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Chai Feldblum: Working for equality under Trump

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Chai Feldblum

Chai Feldblum: Working for equality under Trump

In a strange twist of events, the Trump administration has nominated Chai Feldblum for a third term as a commissioner of the Equal Employment Opportunity Commission (EEOC), which will extend her service until 2023.

Given this administration’s track record in defending LGBTQ worker rights, Feldblum’s nomination is a surprise considering her admission of being “the first openly lesbian Commissioner of the EEOC.”

Chai Feldblum: A Jewish upbringing

Born in April 1959 in New York City, Feldblum grew up in Washington Heights to parents Meyer Simcha and Esther Feldbum.

Both parents were Jewish scholars: her father a rabbi and a Professor of Talmud while her mother had a Ph.D in Jewish history from Columbia University and taught a year at Brooklyn College before her death in a car accident.

Feldblum went to the Yeshiva University High School for Girls in Manhattan and majored in Ancient Studies and Religion at Barnard College.

Given her Orthodox Jewish background, she wanted to become a talmudic scholar but left her religion when she was a “young adult.”

After graduating from Harvard Law School with her J.D., she went to work as clerk for Judge Frank Coffin of the First Circuit Court of Appeals and for Supreme Court Justice Harry A. Blackmun (who authored the Roe v. Wade decision).

Chai Feldblum: Fighting for LGBTQ and the disabled

Later on, she had the lead attorney role in advancing the draft of the Americans with Disabilities Act (ADA) of 1990, while also helping with the ADA Amendments Act of 2008.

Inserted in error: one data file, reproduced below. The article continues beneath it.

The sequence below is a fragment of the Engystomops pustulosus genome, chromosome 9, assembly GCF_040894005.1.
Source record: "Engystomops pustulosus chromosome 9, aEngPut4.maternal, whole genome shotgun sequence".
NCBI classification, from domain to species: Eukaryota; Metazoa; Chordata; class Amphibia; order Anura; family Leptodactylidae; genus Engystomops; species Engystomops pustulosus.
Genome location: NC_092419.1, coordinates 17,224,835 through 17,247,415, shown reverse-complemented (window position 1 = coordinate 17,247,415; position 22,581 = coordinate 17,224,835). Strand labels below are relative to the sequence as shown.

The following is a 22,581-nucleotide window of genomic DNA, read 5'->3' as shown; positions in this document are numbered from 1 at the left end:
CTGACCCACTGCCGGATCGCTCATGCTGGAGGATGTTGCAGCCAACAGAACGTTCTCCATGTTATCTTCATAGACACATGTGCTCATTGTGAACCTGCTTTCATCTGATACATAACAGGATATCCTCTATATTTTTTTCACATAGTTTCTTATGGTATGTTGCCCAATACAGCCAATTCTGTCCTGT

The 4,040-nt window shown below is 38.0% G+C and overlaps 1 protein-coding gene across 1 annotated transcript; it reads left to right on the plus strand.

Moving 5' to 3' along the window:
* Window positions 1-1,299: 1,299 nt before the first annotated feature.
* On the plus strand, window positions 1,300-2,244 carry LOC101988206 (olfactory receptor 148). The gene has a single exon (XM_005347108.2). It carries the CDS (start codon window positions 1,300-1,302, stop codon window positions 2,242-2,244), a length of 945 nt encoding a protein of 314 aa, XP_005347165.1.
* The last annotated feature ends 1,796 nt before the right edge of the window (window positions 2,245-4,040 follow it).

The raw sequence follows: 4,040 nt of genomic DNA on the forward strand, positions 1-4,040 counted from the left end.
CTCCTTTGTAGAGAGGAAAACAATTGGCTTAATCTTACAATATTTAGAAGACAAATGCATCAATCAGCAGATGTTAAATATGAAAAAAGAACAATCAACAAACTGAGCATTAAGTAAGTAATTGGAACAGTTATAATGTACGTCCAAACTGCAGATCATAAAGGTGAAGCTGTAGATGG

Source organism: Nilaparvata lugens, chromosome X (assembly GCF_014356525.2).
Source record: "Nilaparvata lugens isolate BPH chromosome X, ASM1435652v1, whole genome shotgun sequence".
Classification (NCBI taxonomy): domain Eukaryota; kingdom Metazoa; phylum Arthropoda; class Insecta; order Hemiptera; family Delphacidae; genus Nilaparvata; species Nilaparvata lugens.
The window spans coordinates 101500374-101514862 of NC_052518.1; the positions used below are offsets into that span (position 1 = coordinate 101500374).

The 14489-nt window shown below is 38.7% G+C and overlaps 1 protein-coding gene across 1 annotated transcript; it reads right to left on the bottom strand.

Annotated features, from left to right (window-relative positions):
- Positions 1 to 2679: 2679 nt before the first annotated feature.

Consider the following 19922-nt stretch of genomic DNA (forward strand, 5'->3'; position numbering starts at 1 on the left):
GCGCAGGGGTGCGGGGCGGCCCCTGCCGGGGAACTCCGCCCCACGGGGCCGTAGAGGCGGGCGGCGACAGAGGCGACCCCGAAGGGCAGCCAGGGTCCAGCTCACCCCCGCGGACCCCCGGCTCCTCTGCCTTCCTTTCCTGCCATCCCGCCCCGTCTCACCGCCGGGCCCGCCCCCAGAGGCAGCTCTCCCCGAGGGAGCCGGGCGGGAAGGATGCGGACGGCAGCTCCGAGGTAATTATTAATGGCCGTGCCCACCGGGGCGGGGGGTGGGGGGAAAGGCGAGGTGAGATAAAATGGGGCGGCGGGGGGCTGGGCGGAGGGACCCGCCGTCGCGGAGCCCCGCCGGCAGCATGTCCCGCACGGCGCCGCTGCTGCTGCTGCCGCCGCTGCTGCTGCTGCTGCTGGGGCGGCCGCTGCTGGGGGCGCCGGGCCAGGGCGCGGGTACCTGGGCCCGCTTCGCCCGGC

Aside from helping draft the original Employment Nondiscrimination Act, she served as the legal director for the Campaign for Military Service (CMS) and the legislative counsel for the AIDS Project of the American Civil Liberties Union (ACLU).

She became a Professor of Law at the Georgetown University Law Center in 1991 and founded the Law Center’s Federal Legislation and Administrative Clinic focusing on social justice.

She also founded Georgetown’s Workplace Flexibility 2010 project, a policy enterprise focusing on workplace flexibility issues.

She was nominated by then-President Barack Obama for one of the five seats of the EEOC in 2009.

Back then, Obama spoke in defense of her appointment: “Nobody in America should be fired because they’re gay, despite doing a great job and meeting their responsibilities. It’s not fair, it’s not right, we’re going to put a stop to it.”

Chai Feldblum as EEOC commissioner

Feldblum started her service at the EEOC in April 2010. She was later confirmed by the Senate for a second term, to end by 1 July 2018.

During her stint as commissioner, she focused on addressing employment of people with disabilities, sexual orientation and transgender discrimination, pregnancy accommodation, and harassment prevention among others.

During her Senate confirmation hearing, Feldblum brought her partner, Nan Hunter. Aside from being the first openly lesbian commissioner, she’s also the fourth person with a disability to work with the EEOC.

With President Donald Trump’s nomination of Feldblum for her third term, the White House said it has forwarded this to the Senate for her confirmation.

Naturally, conservatives are up in arms over the nomination. Feldblum had been targeted before for her stance against “religious liberty.”

Meanwhile, Human Rights Campaign legal director Sarah Warbelow said Feldblum is “well respected across the board, and I think any president is well advised to choose someone who has gained such a broad respect from such a broad number of people.”

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